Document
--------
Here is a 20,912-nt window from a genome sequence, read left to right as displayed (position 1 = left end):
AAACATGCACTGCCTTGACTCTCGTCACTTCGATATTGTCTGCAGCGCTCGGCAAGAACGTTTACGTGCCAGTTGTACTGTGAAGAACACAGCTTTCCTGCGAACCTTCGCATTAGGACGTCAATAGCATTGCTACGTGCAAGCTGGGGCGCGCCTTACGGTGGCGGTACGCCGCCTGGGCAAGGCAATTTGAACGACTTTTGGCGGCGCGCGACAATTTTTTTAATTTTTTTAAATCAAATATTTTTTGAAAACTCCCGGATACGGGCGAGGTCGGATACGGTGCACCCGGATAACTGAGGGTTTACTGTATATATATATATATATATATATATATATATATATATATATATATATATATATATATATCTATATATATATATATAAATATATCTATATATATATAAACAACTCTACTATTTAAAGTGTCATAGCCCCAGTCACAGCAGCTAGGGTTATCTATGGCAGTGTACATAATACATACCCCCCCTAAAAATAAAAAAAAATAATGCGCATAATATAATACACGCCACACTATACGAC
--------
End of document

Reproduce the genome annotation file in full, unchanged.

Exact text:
Here is a 20,912-nt window from a genome sequence, read left to right as displayed (position 1 = left end):
AAACATGCACTGCCTTGACTCTCGTCACTTCGATATTGTCTGCAGCGCTCGGCAAGAACGTTTACGTGCCAGTTGTACTGTGAAGAACACAGCTTTCCTGCGAACCTTCGCATTAGGACGTCAATAGCATTGCTACGTGCAAGCTGGGGCGCGCCTTACGGTGGCGGTACGCCGCCTGGGCAAGGCAATTTGAACGACTTTTGGCGGCGCGCGACAATTTTTTTAATTTTTTTAAATCAAATATTTTTTGAAAACTCCCGGATACGGGCGAGGTCGGATACGGTGCACCCGGATAACTGAGGGTTTACTGTATATATATATATATATATATATATATATATATATATATATATATATATATATATATATCTATATATATATATATAAATATATCTATATATATATAAACAACTCTACTATTTAAAGTGTCATAGCCCCAGTCACAGCAGCTAGGGTTATCTATGGCAGTGTACATAATACATACCCCCCCTAAAAATAAAAAAAAATAATGCGCATAATATAATACACGCCACACTATACGAC